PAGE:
Numbers, numbers, numbers

If you’ve ever tried to learn Japanese, you will very soon have found out how they love to complicate numbers.  And if you haven’t started learning Japanese then read on and you might decide not to bother!

For a start, there are two words for four (shi and yon) and two words for seven (nana and shichi).   I don’t think there are any rules for which one to use in which situation, you just have to remember.  And some numbers often get contracted, so ichi sometimes becomes and hatchi sometimes becomes ha.

In many cases when counting things, you can’t just say the number and the noun as you can in English, for example two people or two tables, as there are special numbers in such cases.  When counting people, you must use “people” numbers such as hitori and futari for one person and two people; and when counting things, you must use hitotsu and futatsu.  But it doesn’t stop there, as there are usually special counters which you must use too.  So if you want to say three stamps, you cannot say san kitte, you have to say kitte o san mai, where mai denotes flat thin objects.  However, for long round objects, you must use hon, for example, nihon, though this changes to pon when meaning one, as in ippon, and bon, when meaning three, as in sanbon.  For small animals, you must use hiki, (ippiki, nihiki, sanbiki) and so on.

When it comes to dates, as with the English “first of March” there are special ordinal numbers, but at least we settle down pretty quickly and just add “th” or “nd” to the number.  Not so in Japanese, as some of the words seem to bear no relation to the cardinal number.  For example, “first” to “tenth” or tsuitachi  to tooka are all irregular and so is “twentieth” (hatsuka).

Even the concept of thousands and millions gets its own Japanese twist as ten thousand is a unit in its own right called man.  So 100,000 is ten ten thousands or ju man and 1,000,000 is one hundred ten thousands or hyaku man.  We see the comma in a number as a separator but the Japanese don’t seem to worry about it.  I can tell you this makes mental arithmetic quite a challenge, especially when you’re trying to convert to your own currency in your head at the same time.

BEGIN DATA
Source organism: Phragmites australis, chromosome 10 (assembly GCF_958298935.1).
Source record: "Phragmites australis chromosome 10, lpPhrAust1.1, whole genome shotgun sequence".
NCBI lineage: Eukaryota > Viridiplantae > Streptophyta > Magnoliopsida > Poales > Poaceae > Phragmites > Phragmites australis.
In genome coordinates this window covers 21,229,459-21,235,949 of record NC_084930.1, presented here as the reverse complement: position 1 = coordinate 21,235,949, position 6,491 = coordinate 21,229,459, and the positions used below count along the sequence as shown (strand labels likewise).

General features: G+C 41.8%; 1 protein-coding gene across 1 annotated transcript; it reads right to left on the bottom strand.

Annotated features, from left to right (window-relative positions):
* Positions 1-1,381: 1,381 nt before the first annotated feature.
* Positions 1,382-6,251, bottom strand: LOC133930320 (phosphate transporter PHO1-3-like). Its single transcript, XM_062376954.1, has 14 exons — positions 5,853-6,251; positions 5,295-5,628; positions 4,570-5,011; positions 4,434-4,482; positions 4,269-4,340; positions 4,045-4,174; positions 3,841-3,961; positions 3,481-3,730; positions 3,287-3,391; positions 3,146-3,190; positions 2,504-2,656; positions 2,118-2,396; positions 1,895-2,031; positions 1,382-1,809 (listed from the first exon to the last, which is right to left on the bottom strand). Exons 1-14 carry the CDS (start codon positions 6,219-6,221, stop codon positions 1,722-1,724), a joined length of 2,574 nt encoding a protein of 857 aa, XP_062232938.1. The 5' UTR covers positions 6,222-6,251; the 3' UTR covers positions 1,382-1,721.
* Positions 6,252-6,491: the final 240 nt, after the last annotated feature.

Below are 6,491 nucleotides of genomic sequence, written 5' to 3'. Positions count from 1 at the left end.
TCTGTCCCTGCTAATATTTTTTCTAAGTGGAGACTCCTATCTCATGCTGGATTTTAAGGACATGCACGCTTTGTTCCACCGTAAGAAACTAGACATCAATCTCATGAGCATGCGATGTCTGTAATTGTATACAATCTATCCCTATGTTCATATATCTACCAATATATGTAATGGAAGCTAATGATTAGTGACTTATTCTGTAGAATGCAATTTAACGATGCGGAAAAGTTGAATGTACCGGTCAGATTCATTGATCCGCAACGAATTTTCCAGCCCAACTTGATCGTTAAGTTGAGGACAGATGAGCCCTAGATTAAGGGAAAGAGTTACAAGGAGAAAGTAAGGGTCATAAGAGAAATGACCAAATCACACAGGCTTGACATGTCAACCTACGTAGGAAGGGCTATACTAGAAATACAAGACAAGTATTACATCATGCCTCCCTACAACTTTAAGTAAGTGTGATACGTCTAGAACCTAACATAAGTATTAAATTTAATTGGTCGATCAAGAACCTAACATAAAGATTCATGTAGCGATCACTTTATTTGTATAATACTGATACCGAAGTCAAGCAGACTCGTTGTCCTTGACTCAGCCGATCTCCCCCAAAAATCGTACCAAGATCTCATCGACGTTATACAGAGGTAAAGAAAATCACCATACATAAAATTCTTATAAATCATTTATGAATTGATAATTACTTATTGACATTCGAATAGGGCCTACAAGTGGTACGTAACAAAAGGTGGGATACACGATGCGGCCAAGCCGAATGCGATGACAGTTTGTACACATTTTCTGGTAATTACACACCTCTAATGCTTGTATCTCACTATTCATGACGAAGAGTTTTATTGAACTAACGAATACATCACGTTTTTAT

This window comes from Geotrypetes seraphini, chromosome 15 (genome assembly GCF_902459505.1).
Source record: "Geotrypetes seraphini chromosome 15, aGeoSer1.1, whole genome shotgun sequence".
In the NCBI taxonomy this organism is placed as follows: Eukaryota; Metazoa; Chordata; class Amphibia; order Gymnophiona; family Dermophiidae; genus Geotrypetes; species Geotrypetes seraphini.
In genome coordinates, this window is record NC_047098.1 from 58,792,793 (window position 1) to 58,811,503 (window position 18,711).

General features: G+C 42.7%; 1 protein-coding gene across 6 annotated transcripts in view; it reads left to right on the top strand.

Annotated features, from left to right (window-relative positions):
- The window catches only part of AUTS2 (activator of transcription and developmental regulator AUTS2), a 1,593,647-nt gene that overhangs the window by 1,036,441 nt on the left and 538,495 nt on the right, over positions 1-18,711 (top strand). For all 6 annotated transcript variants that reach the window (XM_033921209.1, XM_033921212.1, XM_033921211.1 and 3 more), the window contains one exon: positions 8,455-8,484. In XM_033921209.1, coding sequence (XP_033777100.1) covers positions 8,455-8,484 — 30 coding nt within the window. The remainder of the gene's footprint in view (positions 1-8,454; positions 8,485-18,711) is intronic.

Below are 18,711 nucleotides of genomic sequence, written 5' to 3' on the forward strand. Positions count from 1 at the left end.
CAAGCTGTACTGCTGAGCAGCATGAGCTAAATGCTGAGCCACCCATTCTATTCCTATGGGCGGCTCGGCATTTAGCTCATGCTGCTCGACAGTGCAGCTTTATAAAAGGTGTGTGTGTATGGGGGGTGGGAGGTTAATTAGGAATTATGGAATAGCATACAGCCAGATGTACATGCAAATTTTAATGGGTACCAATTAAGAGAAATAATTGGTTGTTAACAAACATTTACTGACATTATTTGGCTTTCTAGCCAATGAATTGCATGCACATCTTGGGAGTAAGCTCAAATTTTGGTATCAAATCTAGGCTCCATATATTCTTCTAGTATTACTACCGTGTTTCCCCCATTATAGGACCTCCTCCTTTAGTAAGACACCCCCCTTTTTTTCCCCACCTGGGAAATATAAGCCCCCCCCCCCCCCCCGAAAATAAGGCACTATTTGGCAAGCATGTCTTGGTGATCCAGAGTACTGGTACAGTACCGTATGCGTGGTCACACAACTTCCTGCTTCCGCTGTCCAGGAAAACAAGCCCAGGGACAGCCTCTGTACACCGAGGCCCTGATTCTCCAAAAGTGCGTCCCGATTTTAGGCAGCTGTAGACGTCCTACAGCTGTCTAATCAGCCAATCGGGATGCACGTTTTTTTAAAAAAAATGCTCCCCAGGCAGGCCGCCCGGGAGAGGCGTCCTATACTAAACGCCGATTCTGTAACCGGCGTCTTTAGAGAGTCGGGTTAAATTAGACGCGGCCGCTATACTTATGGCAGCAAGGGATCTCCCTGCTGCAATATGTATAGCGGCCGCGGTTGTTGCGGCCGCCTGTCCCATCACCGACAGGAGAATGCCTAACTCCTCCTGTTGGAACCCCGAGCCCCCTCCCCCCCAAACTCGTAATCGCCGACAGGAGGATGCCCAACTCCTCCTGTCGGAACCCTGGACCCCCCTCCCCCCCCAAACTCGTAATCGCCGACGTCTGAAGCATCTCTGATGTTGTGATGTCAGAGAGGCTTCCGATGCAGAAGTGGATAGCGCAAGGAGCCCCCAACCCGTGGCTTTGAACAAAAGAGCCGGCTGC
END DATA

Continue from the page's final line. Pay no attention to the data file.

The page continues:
You might think that you could at least get by in Japan by reading and writing numbers even if you can’t say them correctly, which is true in a lot of cases but here and there you will see the Japanese characters.  Take a look at the coins in your pocket and you will see 五円 (go en) on the 5 yen coin,  百円 (hyaku en) on the 100 yen coin, 千円 (sen en) on the 1,000 yen note and 万円 (ichiman en) on the 10,000 yen note.  Restaurants, too, like to display all their prices using Japanese characters.

At the local soba restaurant today, I chose the 100% wholemeal soba and asked the waitress for hyaku parcento soba.  I knew it couldn’t be that easy and sure enough, my friend corrected me.  Ju wari is what I should have said, which means ten ten percents.

All this might give you the idea that I can actually speak some Japanese and I know what I’m talking about.  Well, as I said, it’s a hard language to learn and I still feel like a beginner.  And there could well be a mistake or two somewhere in the above.   Now, I wonder what the counter for mistakes is?